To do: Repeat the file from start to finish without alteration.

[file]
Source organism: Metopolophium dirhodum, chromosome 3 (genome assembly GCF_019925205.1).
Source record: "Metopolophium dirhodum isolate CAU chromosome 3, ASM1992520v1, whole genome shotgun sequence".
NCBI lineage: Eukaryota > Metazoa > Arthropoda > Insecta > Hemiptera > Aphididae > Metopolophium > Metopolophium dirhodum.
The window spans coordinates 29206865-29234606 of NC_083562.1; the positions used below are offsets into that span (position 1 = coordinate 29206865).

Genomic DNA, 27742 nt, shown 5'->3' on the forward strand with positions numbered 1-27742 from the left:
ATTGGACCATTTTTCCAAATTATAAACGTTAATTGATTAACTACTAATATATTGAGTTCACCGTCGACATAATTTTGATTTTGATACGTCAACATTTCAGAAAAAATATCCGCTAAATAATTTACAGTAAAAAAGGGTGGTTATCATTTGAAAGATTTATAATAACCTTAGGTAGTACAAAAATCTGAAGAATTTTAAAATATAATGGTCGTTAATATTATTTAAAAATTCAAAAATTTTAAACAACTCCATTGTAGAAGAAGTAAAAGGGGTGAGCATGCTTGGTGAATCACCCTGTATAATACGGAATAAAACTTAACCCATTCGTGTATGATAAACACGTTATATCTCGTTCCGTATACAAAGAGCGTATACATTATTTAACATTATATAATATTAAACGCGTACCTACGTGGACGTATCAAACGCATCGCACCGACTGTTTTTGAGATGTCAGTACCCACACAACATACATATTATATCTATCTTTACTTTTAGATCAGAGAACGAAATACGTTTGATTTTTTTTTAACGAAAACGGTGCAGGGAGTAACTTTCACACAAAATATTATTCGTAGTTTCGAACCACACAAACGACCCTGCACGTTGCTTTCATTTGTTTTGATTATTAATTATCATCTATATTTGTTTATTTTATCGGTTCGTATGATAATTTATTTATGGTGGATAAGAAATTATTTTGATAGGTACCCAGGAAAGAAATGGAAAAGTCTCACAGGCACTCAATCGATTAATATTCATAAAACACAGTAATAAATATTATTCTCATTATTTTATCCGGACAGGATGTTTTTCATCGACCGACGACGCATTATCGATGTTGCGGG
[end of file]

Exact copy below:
Source organism: Metopolophium dirhodum, chromosome 3 (genome assembly GCF_019925205.1).
Source record: "Metopolophium dirhodum isolate CAU chromosome 3, ASM1992520v1, whole genome shotgun sequence".
NCBI lineage: Eukaryota > Metazoa > Arthropoda > Insecta > Hemiptera > Aphididae > Metopolophium > Metopolophium dirhodum.
The window spans coordinates 29206865-29234606 of NC_083562.1; the positions used below are offsets into that span (position 1 = coordinate 29206865).

Genomic DNA, 27742 nt, shown 5'->3' on the forward strand with positions numbered 1-27742 from the left:
ATTGGACCATTTTTCCAAATTATAAACGTTAATTGATTAACTACTAATATATTGAGTTCACCGTCGACATAATTTTGATTTTGATACGTCAACATTTCAGAAAAAATATCCGCTAAATAATTTACAGTAAAAAAGGGTGGTTATCATTTGAAAGATTTATAATAACCTTAGGTAGTACAAAAATCTGAAGAATTTTAAAATATAATGGTCGTTAATATTATTTAAAAATTCAAAAATTTTAAACAACTCCATTGTAGAAGAAGTAAAAGGGGTGAGCATGCTTGGTGAATCACCCTGTATAATACGGAATAAAACTTAACCCATTCGTGTATGATAAACACGTTATATCTCGTTCCGTATACAAAGAGCGTATACATTATTTAACATTATATAATATTAAACGCGTACCTACGTGGACGTATCAAACGCATCGCACCGACTGTTTTTGAGATGTCAGTACCCACACAACATACATATTATATCTATCTTTACTTTTAGATCAGAGAACGAAATACGTTTGATTTTTTTTTAACGAAAACGGTGCAGGGAGTAACTTTCACACAAAATATTATTCGTAGTTTCGAACCACACAAACGACCCTGCACGTTGCTTTCATTTGTTTTGATTATTAATTATCATCTATATTTGTTTATTTTATCGGTTCGTATGATAATTTATTTATGGTGGATAAGAAATTATTTTGATAGGTACCCAGGAAAGAAATGGAAAAGTCTCACAGGCACTCAATCGATTAATATTCATAAAACACAGTAATAAATATTATTCTCATTATTTTATCCGGACAGGATGTTTTTCATCGACCGACGACGCATTATCGATGTTGCGGG